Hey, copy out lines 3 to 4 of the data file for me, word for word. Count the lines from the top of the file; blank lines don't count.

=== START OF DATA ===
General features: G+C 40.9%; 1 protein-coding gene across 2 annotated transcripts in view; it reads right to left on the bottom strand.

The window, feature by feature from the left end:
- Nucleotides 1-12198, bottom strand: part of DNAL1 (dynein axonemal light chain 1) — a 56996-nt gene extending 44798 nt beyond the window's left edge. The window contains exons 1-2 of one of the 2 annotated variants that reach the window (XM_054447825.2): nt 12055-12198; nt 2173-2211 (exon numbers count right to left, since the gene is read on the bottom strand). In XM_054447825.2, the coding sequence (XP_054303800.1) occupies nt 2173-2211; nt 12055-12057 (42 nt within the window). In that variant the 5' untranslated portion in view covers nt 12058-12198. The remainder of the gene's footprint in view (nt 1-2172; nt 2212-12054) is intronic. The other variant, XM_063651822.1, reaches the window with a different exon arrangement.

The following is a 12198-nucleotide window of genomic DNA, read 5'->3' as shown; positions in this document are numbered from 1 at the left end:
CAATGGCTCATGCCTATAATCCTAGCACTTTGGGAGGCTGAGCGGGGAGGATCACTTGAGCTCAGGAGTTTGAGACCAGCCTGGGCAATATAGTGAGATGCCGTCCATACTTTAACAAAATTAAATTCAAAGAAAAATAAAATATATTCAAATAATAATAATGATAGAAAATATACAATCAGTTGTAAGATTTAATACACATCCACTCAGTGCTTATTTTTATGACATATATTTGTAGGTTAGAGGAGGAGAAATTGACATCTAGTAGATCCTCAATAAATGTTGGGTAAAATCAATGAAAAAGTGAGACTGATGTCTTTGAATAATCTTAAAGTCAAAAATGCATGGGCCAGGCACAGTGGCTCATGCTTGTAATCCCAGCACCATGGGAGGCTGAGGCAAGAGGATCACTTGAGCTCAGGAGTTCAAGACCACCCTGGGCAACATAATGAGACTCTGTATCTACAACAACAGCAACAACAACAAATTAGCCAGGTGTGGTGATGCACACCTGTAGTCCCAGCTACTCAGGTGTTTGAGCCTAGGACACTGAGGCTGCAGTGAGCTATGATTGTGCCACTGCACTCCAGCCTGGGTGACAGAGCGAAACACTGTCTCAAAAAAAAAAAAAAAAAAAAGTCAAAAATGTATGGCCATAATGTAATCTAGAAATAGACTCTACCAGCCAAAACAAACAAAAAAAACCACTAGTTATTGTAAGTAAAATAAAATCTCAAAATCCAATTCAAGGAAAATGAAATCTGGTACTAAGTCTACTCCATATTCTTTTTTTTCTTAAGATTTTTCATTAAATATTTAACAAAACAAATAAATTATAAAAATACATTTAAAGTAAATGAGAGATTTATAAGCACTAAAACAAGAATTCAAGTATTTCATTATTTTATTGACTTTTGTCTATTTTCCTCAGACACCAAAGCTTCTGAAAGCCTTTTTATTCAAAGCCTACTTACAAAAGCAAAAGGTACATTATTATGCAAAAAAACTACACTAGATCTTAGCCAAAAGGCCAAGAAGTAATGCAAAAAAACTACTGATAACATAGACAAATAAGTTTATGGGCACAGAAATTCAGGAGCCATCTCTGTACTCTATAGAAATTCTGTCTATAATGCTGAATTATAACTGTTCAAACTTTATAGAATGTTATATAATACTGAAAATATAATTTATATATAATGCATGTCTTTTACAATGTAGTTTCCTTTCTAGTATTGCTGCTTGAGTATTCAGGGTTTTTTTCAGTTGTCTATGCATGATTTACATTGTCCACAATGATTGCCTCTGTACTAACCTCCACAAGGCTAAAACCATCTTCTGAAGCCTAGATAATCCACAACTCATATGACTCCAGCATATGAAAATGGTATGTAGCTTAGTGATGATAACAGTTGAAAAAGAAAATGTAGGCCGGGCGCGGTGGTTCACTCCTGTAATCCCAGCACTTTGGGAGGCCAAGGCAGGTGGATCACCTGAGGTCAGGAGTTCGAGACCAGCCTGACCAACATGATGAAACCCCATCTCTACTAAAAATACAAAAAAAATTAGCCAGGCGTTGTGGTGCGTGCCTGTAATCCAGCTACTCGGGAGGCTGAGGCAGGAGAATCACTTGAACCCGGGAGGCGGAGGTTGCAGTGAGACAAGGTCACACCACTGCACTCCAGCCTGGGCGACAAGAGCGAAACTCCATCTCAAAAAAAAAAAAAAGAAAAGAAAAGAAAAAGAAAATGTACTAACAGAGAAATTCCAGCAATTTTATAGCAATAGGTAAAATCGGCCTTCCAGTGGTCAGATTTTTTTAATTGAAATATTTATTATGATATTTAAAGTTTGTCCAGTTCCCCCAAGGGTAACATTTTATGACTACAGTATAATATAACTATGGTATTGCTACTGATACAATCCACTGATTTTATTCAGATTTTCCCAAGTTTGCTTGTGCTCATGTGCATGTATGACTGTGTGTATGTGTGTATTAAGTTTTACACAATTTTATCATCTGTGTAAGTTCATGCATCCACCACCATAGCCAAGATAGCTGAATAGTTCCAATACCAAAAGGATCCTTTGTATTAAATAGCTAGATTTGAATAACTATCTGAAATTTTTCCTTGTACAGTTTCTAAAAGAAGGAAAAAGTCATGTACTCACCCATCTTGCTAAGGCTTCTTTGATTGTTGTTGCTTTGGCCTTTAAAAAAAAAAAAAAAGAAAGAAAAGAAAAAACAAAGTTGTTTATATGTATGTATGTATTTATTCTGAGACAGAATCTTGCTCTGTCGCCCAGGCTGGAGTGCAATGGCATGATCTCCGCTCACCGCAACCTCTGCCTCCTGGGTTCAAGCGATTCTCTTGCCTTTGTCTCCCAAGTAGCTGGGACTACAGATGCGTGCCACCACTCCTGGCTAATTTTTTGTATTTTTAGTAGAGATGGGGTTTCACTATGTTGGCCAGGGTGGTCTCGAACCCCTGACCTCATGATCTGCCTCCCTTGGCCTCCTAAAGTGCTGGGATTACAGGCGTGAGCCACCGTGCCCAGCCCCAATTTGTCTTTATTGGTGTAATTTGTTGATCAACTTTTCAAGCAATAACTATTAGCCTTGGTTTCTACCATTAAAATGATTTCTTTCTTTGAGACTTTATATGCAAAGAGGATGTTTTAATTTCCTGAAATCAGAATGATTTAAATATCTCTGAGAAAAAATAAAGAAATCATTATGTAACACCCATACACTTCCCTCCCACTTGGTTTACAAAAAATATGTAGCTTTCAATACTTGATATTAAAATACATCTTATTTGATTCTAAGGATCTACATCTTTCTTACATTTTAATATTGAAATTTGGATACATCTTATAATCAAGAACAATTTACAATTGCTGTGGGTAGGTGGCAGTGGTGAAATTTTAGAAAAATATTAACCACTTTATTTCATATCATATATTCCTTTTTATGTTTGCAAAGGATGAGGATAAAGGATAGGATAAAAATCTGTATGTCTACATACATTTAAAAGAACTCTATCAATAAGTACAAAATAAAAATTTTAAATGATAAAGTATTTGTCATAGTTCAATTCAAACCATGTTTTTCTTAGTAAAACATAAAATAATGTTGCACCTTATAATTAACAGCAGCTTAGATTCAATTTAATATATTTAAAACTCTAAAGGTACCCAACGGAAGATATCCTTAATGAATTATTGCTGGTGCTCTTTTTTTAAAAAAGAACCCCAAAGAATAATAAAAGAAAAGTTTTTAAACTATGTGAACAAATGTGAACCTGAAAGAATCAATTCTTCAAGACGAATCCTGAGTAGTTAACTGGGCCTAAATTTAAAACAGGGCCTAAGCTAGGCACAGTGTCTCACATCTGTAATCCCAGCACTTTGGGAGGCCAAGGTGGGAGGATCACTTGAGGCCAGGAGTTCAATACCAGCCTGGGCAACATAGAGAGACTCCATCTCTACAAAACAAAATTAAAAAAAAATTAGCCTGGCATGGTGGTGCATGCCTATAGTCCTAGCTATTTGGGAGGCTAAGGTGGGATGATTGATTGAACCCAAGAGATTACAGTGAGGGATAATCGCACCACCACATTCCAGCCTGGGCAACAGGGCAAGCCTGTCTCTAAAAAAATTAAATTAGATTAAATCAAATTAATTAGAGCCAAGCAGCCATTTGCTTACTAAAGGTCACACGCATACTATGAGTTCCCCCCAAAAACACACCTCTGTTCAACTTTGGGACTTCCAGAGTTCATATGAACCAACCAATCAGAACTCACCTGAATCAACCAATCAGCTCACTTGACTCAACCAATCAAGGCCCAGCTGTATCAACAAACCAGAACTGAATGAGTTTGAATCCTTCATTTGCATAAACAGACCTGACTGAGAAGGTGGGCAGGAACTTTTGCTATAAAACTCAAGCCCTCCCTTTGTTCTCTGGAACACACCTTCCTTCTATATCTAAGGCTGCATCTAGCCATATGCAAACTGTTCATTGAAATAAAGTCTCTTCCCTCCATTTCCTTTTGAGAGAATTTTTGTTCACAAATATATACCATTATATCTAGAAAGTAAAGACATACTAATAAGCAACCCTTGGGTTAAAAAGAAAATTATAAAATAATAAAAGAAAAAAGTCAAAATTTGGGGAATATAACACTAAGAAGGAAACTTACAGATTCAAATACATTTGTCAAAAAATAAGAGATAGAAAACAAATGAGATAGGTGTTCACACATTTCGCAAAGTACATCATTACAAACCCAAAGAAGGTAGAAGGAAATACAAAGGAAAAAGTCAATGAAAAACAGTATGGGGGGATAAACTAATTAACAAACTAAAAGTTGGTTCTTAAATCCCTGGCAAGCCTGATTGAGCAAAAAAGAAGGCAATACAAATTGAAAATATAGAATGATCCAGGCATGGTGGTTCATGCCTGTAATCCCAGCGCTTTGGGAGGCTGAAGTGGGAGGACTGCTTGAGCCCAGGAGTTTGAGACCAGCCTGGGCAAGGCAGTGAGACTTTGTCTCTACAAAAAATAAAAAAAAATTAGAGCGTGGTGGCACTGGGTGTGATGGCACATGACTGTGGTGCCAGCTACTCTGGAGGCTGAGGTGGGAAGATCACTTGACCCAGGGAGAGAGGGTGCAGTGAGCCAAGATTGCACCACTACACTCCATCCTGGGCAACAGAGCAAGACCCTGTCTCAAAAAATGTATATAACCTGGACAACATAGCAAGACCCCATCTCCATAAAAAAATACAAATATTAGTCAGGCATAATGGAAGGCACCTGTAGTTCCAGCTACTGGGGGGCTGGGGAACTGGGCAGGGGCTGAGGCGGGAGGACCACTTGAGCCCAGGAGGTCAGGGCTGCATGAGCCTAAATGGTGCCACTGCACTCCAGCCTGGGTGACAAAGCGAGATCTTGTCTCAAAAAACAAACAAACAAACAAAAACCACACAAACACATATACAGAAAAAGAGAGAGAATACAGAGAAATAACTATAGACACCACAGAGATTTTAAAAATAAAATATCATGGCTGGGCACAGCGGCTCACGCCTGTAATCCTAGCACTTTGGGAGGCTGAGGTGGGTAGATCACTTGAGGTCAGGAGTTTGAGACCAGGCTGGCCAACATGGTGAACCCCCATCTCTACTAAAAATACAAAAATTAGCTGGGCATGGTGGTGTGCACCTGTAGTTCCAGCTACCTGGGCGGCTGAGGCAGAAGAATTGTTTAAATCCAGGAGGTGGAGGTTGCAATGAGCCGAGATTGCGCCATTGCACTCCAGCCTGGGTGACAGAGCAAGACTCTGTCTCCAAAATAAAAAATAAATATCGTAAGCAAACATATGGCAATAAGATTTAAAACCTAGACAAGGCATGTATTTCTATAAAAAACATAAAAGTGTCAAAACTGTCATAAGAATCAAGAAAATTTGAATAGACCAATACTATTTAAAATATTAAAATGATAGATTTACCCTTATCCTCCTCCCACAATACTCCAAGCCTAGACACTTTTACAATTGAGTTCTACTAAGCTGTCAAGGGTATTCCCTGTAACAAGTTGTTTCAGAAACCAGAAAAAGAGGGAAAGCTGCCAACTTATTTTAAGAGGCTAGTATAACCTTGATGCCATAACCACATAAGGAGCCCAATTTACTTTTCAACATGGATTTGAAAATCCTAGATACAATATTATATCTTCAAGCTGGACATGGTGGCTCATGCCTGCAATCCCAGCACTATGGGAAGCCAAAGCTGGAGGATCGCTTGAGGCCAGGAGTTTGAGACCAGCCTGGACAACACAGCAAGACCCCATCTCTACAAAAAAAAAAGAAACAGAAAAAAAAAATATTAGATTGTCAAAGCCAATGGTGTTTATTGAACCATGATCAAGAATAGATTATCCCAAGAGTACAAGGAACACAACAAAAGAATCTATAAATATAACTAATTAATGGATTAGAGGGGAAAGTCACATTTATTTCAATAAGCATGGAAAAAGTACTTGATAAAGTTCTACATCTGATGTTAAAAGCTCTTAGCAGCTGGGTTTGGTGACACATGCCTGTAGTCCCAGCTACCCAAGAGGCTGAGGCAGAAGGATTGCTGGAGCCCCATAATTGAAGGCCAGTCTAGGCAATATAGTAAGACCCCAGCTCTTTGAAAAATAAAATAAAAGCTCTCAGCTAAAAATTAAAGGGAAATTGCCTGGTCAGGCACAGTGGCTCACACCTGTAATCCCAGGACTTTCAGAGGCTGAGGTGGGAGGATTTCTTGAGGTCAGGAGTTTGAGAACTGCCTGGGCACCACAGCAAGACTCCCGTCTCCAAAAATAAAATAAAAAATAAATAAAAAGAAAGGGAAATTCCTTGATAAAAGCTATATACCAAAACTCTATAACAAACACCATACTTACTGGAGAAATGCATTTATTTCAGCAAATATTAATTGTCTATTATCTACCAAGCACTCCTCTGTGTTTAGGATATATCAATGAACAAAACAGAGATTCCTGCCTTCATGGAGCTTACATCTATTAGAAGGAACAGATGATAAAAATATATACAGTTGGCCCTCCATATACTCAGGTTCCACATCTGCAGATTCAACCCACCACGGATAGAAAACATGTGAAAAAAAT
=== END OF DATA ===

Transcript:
- Nucleotides 1-12198, bottom strand: part of DNAL1 (dynein axonemal light chain 1) — a 56996-nt gene extending 44798 nt beyond the window's left edge. The window contains exons 1-2 of one of the 2 annotated variants that reach the window (XM_054447825.2): nt 12055-12198; nt 2173-2211 (exon numbers count right to left, since the gene is read on the bottom strand). In XM_054447825.2, the coding sequence (XP_054303800.1) occupies nt 2173-2211; nt 12055-12057 (42 nt within the window). In that variant the 5' untranslated portion in view covers nt 12058-12198. The remainder of the gene's footprint in view (nt 1-2172; nt 2212-12054) is intronic. The other variant, XM_063651822.1, reaches the window with a different exon arrangement.

The following is a 12198-nucleotide window of genomic DNA, read 5'->3' as shown; positions in this document are numbered from 1 at the left end: